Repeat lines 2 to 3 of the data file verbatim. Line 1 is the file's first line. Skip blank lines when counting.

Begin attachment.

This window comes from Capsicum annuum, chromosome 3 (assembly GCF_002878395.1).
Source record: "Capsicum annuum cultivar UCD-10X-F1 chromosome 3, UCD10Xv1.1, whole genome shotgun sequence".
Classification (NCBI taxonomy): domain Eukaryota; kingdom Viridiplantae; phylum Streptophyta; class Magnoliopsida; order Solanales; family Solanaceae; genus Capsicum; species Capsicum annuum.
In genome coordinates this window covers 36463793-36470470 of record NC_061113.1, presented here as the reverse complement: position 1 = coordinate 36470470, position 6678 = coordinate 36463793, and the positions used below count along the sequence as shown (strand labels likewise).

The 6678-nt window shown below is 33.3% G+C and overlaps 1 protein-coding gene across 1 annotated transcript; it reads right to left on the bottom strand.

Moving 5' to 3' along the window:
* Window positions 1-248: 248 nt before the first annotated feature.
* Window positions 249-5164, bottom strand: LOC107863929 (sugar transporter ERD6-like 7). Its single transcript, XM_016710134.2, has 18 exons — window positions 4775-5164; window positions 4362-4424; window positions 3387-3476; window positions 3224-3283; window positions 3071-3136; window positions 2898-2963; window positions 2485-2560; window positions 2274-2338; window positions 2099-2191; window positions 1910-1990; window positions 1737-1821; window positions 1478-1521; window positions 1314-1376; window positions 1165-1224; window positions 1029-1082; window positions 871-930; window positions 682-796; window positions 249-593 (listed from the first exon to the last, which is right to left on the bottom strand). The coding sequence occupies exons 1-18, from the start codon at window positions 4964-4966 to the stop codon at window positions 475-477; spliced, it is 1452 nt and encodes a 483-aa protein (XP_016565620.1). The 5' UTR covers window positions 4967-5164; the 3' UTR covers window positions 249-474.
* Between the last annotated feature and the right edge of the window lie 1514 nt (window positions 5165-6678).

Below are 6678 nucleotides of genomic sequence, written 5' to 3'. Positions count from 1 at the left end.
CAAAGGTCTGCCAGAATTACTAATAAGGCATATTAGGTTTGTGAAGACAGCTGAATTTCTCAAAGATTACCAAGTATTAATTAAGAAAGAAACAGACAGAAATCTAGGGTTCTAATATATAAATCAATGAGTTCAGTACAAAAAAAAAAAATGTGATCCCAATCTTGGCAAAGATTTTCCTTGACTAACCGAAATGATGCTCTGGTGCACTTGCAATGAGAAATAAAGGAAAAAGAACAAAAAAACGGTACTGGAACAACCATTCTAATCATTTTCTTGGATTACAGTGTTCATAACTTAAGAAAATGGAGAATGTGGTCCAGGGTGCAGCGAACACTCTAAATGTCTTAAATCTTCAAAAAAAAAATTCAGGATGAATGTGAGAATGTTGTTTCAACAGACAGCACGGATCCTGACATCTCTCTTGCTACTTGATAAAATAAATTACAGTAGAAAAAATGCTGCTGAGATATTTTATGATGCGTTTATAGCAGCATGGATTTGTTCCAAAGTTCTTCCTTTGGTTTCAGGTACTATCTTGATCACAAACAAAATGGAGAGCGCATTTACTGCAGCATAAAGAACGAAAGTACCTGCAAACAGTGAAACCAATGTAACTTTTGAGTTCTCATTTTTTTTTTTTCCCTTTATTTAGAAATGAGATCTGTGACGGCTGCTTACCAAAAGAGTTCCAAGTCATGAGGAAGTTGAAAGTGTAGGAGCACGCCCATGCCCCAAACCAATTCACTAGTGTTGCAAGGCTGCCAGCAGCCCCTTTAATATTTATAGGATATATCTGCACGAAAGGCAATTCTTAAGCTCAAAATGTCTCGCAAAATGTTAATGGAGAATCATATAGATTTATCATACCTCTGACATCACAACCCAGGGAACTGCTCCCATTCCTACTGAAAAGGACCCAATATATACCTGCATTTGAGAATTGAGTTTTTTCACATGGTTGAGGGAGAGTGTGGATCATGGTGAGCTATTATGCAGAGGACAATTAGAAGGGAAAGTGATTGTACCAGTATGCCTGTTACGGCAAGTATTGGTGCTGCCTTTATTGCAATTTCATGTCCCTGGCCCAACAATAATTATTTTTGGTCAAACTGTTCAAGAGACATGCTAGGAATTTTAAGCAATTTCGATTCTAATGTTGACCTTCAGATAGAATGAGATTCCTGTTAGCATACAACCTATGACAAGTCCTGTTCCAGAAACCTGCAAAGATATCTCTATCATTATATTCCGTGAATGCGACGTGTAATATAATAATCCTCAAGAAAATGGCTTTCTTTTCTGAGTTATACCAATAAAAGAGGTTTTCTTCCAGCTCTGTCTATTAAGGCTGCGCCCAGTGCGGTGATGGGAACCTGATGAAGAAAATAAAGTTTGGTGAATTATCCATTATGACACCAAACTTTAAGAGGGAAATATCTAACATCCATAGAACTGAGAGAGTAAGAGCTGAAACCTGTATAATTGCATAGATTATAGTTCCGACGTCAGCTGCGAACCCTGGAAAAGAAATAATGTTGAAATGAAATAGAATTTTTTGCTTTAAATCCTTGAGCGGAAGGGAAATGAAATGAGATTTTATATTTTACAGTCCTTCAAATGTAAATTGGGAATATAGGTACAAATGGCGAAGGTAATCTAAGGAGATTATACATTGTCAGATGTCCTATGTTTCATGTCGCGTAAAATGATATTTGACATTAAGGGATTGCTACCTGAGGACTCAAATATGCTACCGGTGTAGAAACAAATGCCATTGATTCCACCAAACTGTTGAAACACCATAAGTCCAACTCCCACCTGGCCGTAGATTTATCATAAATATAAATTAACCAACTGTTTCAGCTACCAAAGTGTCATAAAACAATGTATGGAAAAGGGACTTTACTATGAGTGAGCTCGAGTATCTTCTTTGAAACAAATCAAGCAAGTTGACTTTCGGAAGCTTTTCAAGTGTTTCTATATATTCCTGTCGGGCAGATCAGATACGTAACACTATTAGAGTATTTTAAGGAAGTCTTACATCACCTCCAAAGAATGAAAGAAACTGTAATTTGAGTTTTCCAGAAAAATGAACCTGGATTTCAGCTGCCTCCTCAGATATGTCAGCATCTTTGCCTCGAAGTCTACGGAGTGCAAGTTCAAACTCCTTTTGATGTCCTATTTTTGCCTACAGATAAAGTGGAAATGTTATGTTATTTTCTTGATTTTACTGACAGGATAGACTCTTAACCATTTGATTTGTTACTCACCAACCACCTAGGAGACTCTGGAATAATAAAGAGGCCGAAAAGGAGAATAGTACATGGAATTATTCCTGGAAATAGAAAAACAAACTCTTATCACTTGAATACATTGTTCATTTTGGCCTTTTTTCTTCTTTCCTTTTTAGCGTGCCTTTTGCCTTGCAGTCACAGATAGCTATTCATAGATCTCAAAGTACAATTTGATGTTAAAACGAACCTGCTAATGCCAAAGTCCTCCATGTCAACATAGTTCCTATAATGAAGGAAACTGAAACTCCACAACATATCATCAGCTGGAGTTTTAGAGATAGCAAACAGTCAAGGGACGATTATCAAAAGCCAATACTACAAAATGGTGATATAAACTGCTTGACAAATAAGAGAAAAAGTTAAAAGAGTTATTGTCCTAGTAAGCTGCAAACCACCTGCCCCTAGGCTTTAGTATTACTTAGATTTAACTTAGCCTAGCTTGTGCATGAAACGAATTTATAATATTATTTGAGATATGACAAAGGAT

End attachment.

Source record: "Capsicum annuum cultivar UCD-10X-F1 chromosome 3, UCD10Xv1.1, whole genome shotgun sequence".
Classification (NCBI taxonomy): domain Eukaryota; kingdom Viridiplantae; phylum Streptophyta; class Magnoliopsida; order Solanales; family Solanaceae; genus Capsicum; species Capsicum annuum.